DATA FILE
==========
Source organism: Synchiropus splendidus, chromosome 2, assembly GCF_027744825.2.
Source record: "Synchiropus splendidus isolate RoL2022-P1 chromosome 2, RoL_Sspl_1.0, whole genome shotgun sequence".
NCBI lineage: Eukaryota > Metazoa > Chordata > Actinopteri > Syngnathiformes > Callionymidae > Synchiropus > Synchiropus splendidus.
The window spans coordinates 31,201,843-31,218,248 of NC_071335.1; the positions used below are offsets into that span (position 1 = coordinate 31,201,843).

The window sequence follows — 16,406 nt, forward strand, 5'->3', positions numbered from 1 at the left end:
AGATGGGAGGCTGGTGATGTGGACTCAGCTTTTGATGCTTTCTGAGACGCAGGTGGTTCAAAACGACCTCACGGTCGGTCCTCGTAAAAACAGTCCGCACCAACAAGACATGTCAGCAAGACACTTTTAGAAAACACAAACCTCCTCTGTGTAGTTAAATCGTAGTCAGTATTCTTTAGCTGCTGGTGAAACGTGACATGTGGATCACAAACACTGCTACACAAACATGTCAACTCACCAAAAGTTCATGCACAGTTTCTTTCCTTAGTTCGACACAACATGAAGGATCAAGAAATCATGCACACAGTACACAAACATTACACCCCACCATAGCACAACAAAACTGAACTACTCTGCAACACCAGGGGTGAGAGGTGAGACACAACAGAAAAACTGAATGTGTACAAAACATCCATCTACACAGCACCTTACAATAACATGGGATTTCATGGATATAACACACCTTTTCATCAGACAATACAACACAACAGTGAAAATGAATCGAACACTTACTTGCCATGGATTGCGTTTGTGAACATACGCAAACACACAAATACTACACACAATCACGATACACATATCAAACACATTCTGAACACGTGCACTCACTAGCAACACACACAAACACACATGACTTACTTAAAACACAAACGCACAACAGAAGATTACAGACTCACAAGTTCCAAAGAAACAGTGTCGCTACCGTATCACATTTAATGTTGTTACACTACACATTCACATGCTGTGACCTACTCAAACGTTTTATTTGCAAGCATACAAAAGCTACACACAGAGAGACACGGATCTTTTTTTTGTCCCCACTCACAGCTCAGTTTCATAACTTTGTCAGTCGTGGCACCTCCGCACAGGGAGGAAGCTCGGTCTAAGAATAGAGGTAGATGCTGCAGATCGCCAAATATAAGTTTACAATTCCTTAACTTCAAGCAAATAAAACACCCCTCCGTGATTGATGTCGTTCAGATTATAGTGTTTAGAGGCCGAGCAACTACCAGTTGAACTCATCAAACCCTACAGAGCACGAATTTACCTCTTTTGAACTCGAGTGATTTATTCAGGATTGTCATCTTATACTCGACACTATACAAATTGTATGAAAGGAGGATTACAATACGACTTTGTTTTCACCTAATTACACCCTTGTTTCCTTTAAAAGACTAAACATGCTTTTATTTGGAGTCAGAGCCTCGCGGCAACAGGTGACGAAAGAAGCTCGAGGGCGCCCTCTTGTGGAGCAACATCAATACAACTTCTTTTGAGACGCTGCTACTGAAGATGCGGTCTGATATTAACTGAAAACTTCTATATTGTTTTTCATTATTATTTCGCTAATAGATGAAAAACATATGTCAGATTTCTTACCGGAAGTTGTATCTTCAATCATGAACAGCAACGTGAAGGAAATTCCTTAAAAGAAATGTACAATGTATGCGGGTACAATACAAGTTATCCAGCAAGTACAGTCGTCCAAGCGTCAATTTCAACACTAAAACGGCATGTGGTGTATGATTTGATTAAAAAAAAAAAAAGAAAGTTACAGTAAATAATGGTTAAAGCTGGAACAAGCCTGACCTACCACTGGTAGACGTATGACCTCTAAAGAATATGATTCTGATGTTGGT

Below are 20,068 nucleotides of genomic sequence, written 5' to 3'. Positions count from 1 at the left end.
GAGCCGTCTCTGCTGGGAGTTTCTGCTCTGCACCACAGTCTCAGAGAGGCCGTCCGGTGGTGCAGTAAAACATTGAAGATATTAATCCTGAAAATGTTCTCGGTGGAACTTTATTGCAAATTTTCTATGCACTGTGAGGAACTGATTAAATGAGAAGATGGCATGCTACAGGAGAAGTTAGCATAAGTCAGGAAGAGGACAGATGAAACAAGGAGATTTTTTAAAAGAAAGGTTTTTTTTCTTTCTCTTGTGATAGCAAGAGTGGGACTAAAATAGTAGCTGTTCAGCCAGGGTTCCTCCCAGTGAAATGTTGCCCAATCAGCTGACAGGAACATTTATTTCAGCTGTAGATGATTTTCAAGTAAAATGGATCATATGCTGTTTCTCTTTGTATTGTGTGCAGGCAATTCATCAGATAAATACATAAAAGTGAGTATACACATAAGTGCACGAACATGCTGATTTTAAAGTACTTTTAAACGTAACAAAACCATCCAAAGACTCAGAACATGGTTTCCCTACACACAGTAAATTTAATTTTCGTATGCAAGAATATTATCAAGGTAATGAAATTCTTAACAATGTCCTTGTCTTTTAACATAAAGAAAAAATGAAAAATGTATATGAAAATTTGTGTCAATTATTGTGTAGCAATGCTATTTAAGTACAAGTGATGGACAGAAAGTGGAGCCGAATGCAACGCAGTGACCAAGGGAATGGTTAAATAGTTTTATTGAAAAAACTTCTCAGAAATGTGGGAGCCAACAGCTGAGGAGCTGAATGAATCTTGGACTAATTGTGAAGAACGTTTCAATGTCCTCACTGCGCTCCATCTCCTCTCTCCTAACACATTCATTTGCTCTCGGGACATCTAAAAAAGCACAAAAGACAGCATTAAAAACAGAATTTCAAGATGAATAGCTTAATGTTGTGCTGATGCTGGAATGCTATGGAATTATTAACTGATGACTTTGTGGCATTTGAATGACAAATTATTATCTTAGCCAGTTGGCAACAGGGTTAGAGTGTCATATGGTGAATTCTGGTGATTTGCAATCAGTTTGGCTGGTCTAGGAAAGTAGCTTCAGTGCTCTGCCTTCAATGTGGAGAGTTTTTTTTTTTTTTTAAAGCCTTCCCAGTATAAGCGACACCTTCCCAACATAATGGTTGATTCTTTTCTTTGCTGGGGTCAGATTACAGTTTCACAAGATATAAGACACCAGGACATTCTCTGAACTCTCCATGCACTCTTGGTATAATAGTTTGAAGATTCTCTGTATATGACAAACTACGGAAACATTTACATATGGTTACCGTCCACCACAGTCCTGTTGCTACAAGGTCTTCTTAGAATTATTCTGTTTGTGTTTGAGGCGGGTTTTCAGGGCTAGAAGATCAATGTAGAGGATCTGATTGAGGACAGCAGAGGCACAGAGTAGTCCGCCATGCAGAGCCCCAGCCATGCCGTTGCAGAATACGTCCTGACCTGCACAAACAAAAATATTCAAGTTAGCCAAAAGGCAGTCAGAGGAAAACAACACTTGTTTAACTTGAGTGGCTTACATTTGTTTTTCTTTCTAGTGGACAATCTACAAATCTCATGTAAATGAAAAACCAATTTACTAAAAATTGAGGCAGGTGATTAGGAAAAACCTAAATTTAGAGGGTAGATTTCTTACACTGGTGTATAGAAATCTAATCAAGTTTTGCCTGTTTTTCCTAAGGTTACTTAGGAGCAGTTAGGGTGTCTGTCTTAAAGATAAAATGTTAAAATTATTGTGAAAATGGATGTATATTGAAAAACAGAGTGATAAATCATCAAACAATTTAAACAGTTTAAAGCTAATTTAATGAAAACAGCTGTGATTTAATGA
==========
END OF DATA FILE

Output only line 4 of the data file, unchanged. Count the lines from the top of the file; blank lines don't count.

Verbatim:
The window spans coordinates 31,201,843-31,218,248 of NC_071335.1; the positions used below are offsets into that span (position 1 = coordinate 31,201,843).